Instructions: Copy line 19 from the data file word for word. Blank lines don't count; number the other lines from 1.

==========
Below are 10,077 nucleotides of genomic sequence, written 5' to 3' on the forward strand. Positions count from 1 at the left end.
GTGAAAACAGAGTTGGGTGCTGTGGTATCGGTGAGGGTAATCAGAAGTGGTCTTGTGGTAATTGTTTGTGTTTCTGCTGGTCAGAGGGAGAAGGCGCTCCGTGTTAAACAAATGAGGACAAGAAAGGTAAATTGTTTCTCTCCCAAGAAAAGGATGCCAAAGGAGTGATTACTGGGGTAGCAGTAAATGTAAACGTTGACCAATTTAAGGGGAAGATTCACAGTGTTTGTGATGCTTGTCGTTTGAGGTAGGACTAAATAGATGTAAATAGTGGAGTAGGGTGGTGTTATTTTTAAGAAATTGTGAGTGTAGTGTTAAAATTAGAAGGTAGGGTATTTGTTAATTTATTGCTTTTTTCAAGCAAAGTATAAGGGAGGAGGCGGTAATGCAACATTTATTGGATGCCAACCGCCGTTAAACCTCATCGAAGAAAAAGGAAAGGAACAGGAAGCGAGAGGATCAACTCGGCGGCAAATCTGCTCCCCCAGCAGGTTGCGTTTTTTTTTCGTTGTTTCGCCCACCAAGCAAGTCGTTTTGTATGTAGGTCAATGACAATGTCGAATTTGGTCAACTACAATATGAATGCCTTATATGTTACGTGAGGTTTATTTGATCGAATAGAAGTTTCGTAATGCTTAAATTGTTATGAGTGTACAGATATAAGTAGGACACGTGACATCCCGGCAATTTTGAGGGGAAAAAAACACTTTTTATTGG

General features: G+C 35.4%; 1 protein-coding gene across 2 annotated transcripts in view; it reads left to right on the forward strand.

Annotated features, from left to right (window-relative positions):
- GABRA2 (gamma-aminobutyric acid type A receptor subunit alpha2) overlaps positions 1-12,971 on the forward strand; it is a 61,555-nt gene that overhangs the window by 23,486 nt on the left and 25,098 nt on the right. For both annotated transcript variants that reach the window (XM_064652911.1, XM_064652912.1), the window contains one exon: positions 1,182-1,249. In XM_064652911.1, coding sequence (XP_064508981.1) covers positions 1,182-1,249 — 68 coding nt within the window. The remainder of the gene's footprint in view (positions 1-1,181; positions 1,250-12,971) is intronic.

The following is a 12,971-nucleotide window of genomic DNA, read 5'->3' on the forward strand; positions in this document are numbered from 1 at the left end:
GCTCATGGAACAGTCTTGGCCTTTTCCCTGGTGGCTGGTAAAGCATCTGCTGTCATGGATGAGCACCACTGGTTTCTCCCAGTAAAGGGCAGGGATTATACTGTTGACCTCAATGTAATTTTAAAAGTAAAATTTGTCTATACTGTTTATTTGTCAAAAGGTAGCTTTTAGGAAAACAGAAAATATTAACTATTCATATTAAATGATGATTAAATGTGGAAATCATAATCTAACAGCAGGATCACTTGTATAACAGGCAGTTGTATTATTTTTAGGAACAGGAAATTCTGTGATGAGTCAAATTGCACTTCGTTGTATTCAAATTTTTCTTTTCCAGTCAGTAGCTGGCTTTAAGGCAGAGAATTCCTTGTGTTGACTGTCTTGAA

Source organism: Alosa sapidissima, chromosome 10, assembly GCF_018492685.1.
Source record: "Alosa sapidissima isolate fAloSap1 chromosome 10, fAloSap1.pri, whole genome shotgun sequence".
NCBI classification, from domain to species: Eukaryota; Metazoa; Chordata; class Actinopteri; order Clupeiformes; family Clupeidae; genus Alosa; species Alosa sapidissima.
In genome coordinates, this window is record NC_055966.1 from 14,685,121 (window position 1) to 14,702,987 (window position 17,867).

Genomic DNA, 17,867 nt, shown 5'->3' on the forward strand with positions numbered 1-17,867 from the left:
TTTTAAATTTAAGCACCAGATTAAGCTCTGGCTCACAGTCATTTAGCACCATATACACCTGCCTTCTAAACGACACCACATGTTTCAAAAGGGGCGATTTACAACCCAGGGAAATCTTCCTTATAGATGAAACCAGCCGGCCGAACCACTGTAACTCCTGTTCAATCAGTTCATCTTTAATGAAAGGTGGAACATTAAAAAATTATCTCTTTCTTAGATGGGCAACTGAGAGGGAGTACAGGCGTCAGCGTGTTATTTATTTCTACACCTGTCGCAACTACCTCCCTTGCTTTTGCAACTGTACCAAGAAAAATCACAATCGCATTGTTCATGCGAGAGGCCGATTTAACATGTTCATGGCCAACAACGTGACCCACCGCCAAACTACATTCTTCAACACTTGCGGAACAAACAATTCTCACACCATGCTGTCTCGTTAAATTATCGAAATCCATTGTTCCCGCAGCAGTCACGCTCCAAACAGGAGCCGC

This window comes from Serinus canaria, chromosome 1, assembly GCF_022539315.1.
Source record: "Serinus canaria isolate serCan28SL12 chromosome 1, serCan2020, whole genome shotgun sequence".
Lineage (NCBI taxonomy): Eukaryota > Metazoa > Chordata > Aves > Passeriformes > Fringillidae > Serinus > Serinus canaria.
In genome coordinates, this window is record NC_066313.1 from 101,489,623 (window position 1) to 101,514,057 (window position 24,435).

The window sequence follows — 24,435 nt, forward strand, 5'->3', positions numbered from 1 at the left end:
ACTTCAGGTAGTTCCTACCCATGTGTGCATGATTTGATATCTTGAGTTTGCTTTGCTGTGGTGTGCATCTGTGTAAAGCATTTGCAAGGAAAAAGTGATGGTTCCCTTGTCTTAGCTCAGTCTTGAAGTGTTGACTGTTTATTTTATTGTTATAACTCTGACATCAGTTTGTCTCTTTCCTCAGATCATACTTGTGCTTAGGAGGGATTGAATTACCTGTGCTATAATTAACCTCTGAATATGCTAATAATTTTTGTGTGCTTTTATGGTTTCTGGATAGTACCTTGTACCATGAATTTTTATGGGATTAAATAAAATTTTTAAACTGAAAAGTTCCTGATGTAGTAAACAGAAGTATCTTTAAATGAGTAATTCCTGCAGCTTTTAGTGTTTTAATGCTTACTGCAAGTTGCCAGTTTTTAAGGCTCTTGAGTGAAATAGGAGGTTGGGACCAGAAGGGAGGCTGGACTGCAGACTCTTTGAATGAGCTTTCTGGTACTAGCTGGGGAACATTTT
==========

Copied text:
ACTTCAGGTAGTTCCTACCCATGTGTGCATGATTTGATATCTTGAGTTTGCTTTGCTGTGGTGTGCATCTGTGTAAAGCATTTGCAAGGAAAAAGTGATGGTTCCCTTGTCTTAGCTCAGTCTTGAAGTGTTGACTGTTTATTTTATTGTTATAACTCTGACATCAGTTTGTCTCTTTCCTCAGATCATACTTGTGCTTAGGAGGGATTGAATTACCTGTGCTATAATTAACCTCTGAATATGCTAATAATTTTTGTGTGCTTTTATGGTTTCTGGATAGTACCTTGTACCATGAATTTTTATGGGATTAAATAAAATTTTTAAACTGAAAAGTTCCTGATGTAGTAAACAGAAGTATCTTTAAATGAGTAATTCCTGCAGCTTTTAGTGTTTTAATGCTTACTGCAAGTTGCCAGTTTTTAAGGCTCTTGAGTGAAATAGGAGGTTGGGACCAGAAGGGAGGCTGGACTGCAGACTCTTTGAATGAGCTTTCTGGTACTAGCTGGGGAACATTTT